Capital Gains Taxes for Estates
When planning or administering the estate, one of the many kind of taxes to consider is capital gains tax. Capital gains are a type of income, but are taxed differently than ordinary income, such as wages.
What are capital gains?
Capital gains are, essentially, the amount you make when you sell something for more than you paid for it. Let's use a home as an example: you might have paid $30,000 for a house in 1950 and, today, that house could be worth $180,000. The $30,000 is considered your 'tax basis.' If you sold your house, you'd have $150,000 in capital gain using the following formula: sale price - tax basis. Of, course, the federal government and IRS regulate this particular area of law, so it's not that simple; many other rules apply.
Step Up in Basis
Capital gains are calculated (and taxed) using the sale price - tax basis formula. There's a law out there that, when someone passes away, the estate's asset's basis is increased to the fair market value at the time of that person's death. If you sell the asset shortly thereafter, it will probably sell for the fair market value. That means the sale price and the tax basis are now the same. So, if the capital gain is sale price - tax basis, there would be no capital gain and, thus, no capital gain tax!
When planning your estate, you can take advantage of this law by continuing to hold a capital asset until your death instead of selling it beforehand and realizing a gain.
Political Future of Step Up
President Obama, in his latest State of the Union address, proposed closing a tax 'trust-fund' loophole that affects only a small portion of Americans (the wealthiest portion). This loophole was speaking of the step up in basis. I'm not a political expert so I can't predict whether the house, senate, and president could all agree on such a change, but I can say that it's currently in the crosshairs of at least one major branch of government. I can also say with a fair amount of confidence that removing the step up law affects more the small portion of wealthiest Americans. Even families of moderate means are likely to have some assets that have gained significantly over the years.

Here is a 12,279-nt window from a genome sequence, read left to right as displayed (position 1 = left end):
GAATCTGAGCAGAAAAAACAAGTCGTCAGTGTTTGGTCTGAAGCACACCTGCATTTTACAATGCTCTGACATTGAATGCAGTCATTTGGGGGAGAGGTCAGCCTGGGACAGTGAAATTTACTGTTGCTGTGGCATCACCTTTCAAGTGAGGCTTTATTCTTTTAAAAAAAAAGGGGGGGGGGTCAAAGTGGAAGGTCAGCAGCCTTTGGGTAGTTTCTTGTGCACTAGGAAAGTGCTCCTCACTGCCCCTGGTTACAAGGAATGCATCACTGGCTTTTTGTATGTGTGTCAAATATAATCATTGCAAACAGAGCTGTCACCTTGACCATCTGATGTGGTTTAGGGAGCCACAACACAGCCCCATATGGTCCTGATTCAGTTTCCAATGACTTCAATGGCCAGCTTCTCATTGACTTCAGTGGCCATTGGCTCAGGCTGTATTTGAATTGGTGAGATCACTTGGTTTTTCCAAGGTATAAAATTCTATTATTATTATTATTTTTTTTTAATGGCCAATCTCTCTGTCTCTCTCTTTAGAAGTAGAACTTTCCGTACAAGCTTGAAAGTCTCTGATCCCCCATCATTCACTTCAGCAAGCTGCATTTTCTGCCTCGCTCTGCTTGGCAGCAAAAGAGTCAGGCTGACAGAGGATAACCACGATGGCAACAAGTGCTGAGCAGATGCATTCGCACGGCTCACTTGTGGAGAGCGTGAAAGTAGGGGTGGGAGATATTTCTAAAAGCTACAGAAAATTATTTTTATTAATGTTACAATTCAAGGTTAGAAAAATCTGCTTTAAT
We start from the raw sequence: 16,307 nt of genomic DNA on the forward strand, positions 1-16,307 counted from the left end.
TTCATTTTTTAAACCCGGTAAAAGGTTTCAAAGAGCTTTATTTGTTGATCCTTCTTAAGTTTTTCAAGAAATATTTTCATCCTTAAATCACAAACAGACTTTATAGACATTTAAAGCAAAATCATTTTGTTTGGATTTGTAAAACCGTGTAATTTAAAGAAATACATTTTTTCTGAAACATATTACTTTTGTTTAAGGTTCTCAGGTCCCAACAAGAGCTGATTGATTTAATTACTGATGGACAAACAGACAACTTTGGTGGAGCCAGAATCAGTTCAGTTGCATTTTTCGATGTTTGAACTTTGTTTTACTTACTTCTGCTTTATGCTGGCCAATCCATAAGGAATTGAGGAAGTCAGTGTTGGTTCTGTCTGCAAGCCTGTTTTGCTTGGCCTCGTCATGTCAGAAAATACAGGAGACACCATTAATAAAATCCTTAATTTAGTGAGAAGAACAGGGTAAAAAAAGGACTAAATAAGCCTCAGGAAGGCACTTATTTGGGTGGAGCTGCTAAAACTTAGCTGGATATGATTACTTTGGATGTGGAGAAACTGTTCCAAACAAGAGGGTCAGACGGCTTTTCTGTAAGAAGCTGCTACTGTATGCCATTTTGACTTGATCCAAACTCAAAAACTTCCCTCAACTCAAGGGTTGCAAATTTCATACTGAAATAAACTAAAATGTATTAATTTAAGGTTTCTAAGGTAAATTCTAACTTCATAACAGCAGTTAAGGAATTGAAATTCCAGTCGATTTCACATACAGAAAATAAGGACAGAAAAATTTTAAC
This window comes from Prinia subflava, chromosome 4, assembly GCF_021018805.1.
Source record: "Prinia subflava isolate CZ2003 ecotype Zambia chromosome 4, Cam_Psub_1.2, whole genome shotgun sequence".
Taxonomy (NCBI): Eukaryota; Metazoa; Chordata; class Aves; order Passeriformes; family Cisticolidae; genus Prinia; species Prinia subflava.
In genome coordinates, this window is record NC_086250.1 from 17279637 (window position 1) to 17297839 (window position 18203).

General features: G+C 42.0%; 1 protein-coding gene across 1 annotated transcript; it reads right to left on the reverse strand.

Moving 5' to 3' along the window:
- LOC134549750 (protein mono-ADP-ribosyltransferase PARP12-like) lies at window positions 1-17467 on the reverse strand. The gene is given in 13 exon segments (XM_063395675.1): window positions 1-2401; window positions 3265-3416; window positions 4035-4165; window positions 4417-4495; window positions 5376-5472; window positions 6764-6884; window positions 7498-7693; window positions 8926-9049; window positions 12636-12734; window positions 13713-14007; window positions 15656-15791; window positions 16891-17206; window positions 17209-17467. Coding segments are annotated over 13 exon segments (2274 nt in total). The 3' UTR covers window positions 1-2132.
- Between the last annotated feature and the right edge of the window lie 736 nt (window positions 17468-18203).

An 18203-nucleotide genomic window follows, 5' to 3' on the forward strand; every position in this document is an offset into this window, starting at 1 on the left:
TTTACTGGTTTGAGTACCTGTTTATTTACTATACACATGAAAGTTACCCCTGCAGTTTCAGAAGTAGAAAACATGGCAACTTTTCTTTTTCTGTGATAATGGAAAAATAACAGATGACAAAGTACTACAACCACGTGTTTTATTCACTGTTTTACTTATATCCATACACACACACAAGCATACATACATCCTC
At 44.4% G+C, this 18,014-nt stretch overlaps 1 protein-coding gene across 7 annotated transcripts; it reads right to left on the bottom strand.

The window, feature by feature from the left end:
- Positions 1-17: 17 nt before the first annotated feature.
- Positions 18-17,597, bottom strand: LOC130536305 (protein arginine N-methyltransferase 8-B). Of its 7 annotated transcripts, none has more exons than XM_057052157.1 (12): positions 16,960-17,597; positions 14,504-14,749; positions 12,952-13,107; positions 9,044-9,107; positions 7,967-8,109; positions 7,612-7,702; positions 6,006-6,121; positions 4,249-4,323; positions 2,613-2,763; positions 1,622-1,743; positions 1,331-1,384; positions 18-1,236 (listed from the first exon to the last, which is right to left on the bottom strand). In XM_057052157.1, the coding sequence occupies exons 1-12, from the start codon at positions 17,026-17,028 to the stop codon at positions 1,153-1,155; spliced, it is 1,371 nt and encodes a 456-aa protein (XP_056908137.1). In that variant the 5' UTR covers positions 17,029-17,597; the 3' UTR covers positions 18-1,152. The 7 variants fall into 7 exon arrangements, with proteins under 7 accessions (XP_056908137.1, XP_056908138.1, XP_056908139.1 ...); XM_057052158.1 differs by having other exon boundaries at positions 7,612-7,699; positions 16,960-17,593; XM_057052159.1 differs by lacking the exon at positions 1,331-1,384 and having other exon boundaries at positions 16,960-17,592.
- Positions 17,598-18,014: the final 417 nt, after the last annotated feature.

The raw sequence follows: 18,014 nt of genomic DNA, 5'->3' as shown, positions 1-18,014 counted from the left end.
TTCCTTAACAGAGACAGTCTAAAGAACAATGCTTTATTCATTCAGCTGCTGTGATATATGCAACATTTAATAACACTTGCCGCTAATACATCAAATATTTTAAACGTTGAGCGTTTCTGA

Also worth noting is the homestead exemption, since homes are a large assets for many families. This allows an exclusion of $250,000 for a single person or $500,000 for a married couple filing jointly in the sale of a primary home (and a couple other conditions). This amount generally covers the gain in many situations.
Cornerstone Law, LLC does not provide legal advice through this website; legal advice, by its very nature, requires a full understanding of your personal situation and can change from jurisdiction (your location) to jurisdiction. This website does not intend to provide legal advice, but instead, provide a general background education on different legal topics. If you would like legal advice, please contact Cornerstone here.